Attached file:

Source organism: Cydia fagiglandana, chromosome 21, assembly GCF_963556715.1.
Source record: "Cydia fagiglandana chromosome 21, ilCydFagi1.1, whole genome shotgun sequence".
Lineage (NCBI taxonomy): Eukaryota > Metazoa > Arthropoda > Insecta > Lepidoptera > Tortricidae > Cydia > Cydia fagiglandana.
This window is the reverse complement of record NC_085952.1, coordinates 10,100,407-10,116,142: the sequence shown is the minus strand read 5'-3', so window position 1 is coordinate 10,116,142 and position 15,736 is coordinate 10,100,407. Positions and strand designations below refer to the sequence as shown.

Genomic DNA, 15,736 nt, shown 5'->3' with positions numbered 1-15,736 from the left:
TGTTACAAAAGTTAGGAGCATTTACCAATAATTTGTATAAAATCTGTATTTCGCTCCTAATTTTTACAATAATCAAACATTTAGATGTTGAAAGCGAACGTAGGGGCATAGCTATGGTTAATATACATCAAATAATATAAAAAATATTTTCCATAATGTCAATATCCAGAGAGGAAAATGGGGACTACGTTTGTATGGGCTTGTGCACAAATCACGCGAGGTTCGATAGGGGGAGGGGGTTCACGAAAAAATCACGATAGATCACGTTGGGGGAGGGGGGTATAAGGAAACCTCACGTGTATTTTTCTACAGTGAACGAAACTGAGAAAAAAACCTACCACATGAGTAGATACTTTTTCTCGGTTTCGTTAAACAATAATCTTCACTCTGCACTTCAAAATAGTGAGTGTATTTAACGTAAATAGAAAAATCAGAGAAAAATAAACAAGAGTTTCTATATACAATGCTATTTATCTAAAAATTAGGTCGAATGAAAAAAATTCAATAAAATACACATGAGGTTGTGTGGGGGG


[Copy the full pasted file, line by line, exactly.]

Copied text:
Source organism: Cydia fagiglandana, chromosome 21, assembly GCF_963556715.1.
Source record: "Cydia fagiglandana chromosome 21, ilCydFagi1.1, whole genome shotgun sequence".
Lineage (NCBI taxonomy): Eukaryota > Metazoa > Arthropoda > Insecta > Lepidoptera > Tortricidae > Cydia > Cydia fagiglandana.
This window is the reverse complement of record NC_085952.1, coordinates 10,100,407-10,116,142: the sequence shown is the minus strand read 5'-3', so window position 1 is coordinate 10,116,142 and position 15,736 is coordinate 10,100,407. Positions and strand designations below refer to the sequence as shown.

Genomic DNA, 15,736 nt, shown 5'->3' with positions numbered 1-15,736 from the left:
TGTTACAAAAGTTAGGAGCATTTACCAATAATTTGTATAAAATCTGTATTTCGCTCCTAATTTTTACAATAATCAAACATTTAGATGTTGAAAGCGAACGTAGGGGCATAGCTATGGTTAATATACATCAAATAATATAAAAAATATTTTCCATAATGTCAATATCCAGAGAGGAAAATGGGGACTACGTTTGTATGGGCTTGTGCACAAATCACGCGAGGTTCGATAGGGGGAGGGGGTTCACGAAAAAATCACGATAGATCACGTTGGGGGAGGGGGGTATAAGGAAACCTCACGTGTATTTTTCTACAGTGAACGAAACTGAGAAAAAAACCTACCACATGAGTAGATACTTTTTCTCGGTTTCGTTAAACAATAATCTTCACTCTGCACTTCAAAATAGTGAGTGTATTTAACGTAAATAGAAAAATCAGAGAAAAATAAACAAGAGTTTCTATATACAATGCTATTTATCTAAAAATTAGGTCGAATGAAAAAAATTCAATAAAATACACATGAGGTTGTGTGGGGGG